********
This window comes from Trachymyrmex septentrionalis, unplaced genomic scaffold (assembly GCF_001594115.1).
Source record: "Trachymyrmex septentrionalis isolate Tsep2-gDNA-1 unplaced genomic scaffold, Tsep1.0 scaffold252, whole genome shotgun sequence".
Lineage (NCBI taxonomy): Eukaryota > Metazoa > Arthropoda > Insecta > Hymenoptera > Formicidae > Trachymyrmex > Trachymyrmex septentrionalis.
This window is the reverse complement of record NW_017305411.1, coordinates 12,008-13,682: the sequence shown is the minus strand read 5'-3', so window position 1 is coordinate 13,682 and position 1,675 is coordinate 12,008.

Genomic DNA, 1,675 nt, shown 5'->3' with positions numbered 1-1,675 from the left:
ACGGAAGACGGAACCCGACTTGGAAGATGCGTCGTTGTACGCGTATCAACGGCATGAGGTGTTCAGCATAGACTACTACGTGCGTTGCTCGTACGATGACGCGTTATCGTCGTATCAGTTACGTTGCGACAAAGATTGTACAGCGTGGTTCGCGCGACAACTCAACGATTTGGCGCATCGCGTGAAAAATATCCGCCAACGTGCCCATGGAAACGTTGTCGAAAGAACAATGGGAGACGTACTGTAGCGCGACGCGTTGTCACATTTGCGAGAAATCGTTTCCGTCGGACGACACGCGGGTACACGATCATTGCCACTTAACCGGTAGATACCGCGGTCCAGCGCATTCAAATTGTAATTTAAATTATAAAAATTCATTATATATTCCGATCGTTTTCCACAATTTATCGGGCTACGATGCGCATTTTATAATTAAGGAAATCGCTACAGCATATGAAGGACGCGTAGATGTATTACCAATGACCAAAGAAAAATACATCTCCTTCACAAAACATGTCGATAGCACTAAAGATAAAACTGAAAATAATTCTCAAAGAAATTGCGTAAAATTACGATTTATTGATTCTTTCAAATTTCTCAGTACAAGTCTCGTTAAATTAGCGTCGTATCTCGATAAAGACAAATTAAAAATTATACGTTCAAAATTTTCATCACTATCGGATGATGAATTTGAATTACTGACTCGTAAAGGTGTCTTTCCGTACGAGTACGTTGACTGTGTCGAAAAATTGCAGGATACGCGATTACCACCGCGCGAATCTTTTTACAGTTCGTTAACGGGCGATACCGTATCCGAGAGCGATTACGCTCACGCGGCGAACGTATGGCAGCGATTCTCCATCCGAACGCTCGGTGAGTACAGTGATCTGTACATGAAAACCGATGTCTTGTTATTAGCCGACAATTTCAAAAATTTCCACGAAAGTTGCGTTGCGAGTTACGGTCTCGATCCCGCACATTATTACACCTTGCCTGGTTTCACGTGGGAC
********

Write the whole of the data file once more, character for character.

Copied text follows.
This window comes from Trachymyrmex septentrionalis, unplaced genomic scaffold (assembly GCF_001594115.1).
Source record: "Trachymyrmex septentrionalis isolate Tsep2-gDNA-1 unplaced genomic scaffold, Tsep1.0 scaffold252, whole genome shotgun sequence".
Lineage (NCBI taxonomy): Eukaryota > Metazoa > Arthropoda > Insecta > Hymenoptera > Formicidae > Trachymyrmex > Trachymyrmex septentrionalis.
This window is the reverse complement of record NW_017305411.1, coordinates 12,008-13,682: the sequence shown is the minus strand read 5'-3', so window position 1 is coordinate 13,682 and position 1,675 is coordinate 12,008.

Genomic DNA, 1,675 nt, shown 5'->3' with positions numbered 1-1,675 from the left:
ACGGAAGACGGAACCCGACTTGGAAGATGCGTCGTTGTACGCGTATCAACGGCATGAGGTGTTCAGCATAGACTACTACGTGCGTTGCTCGTACGATGACGCGTTATCGTCGTATCAGTTACGTTGCGACAAAGATTGTACAGCGTGGTTCGCGCGACAACTCAACGATTTGGCGCATCGCGTGAAAAATATCCGCCAACGTGCCCATGGAAACGTTGTCGAAAGAACAATGGGAGACGTACTGTAGCGCGACGCGTTGTCACATTTGCGAGAAATCGTTTCCGTCGGACGACACGCGGGTACACGATCATTGCCACTTAACCGGTAGATACCGCGGTCCAGCGCATTCAAATTGTAATTTAAATTATAAAAATTCATTATATATTCCGATCGTTTTCCACAATTTATCGGGCTACGATGCGCATTTTATAATTAAGGAAATCGCTACAGCATATGAAGGACGCGTAGATGTATTACCAATGACCAAAGAAAAATACATCTCCTTCACAAAACATGTCGATAGCACTAAAGATAAAACTGAAAATAATTCTCAAAGAAATTGCGTAAAATTACGATTTATTGATTCTTTCAAATTTCTCAGTACAAGTCTCGTTAAATTAGCGTCGTATCTCGATAAAGACAAATTAAAAATTATACGTTCAAAATTTTCATCACTATCGGATGATGAATTTGAATTACTGACTCGTAAAGGTGTCTTTCCGTACGAGTACGTTGACTGTGTCGAAAAATTGCAGGATACGCGATTACCACCGCGCGAATCTTTTTACAGTTCGTTAACGGGCGATACCGTATCCGAGAGCGATTACGCTCACGCGGCGAACGTATGGCAGCGATTCTCCATCCGAACGCTCGGTGAGTACAGTGATCTGTACATGAAAACCGATGTCTTGTTATTAGCCGACAATTTCAAAAATTTCCACGAAAGTTGCGTTGCGAGTTACGGTCTCGATCCCGCACATTATTACACCTTGCCTGGTTTCACGTGGGAC